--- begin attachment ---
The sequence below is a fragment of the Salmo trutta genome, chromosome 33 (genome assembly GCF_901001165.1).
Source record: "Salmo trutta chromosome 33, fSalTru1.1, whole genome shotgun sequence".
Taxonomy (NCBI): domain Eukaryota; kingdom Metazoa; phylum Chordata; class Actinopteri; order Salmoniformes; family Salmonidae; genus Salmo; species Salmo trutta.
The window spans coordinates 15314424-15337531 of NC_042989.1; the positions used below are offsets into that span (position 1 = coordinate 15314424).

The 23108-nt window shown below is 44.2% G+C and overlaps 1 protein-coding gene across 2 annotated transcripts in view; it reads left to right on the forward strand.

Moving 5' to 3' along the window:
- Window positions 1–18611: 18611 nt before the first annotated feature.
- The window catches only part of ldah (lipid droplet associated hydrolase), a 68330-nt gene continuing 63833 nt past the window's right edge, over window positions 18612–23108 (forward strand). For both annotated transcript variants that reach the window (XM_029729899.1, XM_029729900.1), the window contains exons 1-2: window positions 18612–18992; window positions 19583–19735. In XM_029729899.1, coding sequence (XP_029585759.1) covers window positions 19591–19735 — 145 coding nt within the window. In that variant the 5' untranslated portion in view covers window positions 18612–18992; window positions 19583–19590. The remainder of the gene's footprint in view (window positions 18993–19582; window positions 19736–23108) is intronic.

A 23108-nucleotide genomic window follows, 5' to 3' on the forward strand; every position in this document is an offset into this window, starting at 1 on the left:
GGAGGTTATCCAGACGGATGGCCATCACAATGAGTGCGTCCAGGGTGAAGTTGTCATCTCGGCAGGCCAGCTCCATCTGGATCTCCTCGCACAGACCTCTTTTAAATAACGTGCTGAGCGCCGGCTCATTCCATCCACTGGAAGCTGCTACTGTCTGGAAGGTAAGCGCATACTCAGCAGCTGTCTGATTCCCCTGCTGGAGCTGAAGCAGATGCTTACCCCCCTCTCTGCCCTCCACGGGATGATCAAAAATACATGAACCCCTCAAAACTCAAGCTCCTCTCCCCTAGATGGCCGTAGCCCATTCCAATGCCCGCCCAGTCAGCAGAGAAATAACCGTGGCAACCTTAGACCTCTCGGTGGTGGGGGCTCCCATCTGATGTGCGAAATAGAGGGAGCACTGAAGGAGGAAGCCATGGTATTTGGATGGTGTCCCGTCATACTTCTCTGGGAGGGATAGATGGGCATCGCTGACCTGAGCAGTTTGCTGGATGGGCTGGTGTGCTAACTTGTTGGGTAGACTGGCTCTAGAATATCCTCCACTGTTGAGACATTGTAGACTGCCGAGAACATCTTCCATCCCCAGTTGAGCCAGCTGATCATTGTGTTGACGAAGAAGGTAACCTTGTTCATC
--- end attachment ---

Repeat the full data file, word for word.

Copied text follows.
The sequence below is a fragment of the Salmo trutta genome, chromosome 33 (genome assembly GCF_901001165.1).
Source record: "Salmo trutta chromosome 33, fSalTru1.1, whole genome shotgun sequence".
Taxonomy (NCBI): domain Eukaryota; kingdom Metazoa; phylum Chordata; class Actinopteri; order Salmoniformes; family Salmonidae; genus Salmo; species Salmo trutta.
The window spans coordinates 15314424-15337531 of NC_042989.1; the positions used below are offsets into that span (position 1 = coordinate 15314424).

The 23108-nt window shown below is 44.2% G+C and overlaps 1 protein-coding gene across 2 annotated transcripts in view; it reads left to right on the forward strand.

Moving 5' to 3' along the window:
- Window positions 1–18611: 18611 nt before the first annotated feature.
- The window catches only part of ldah (lipid droplet associated hydrolase), a 68330-nt gene continuing 63833 nt past the window's right edge, over window positions 18612–23108 (forward strand). For both annotated transcript variants that reach the window (XM_029729899.1, XM_029729900.1), the window contains exons 1-2: window positions 18612–18992; window positions 19583–19735. In XM_029729899.1, coding sequence (XP_029585759.1) covers window positions 19591–19735 — 145 coding nt within the window. In that variant the 5' untranslated portion in view covers window positions 18612–18992; window positions 19583–19590. The remainder of the gene's footprint in view (window positions 18993–19582; window positions 19736–23108) is intronic.

A 23108-nucleotide genomic window follows, 5' to 3' on the forward strand; every position in this document is an offset into this window, starting at 1 on the left:
GGAGGTTATCCAGACGGATGGCCATCACAATGAGTGCGTCCAGGGTGAAGTTGTCATCTCGGCAGGCCAGCTCCATCTGGATCTCCTCGCACAGACCTCTTTTAAATAACGTGCTGAGCGCCGGCTCATTCCATCCACTGGAAGCTGCTACTGTCTGGAAGGTAAGCGCATACTCAGCAGCTGTCTGATTCCCCTGCTGGAGCTGAAGCAGATGCTTACCCCCCTCTCTGCCCTCCACGGGATGATCAAAAATACATGAACCCCTCAAAACTCAAGCTCCTCTCCCCTAGATGGCCGTAGCCCATTCCAATGCCCGCCCAGTCAGCAGAGAAATAACCGTGGCAACCTTAGACCTCTCGGTGGTGGGGGCTCCCATCTGATGTGCGAAATAGAGGGAGCACTGAAGGAGGAAGCCATGGTATTTGGATGGTGTCCCGTCATACTTCTCTGGGAGGGATAGATGGGCATCGCTGACCTGAGCAGTTTGCTGGATGGGCTGGTGTGCTAACTTGTTGGGTAGACTGGCTCTAGAATATCCTCCACTGTTGAGACATTGTAGACTGCCGAGAACATCTTCCATCCCCAGTTGAGCCAGCTGATCATTGTGTTGACGAAGAAGGTAACCTTGTTCATC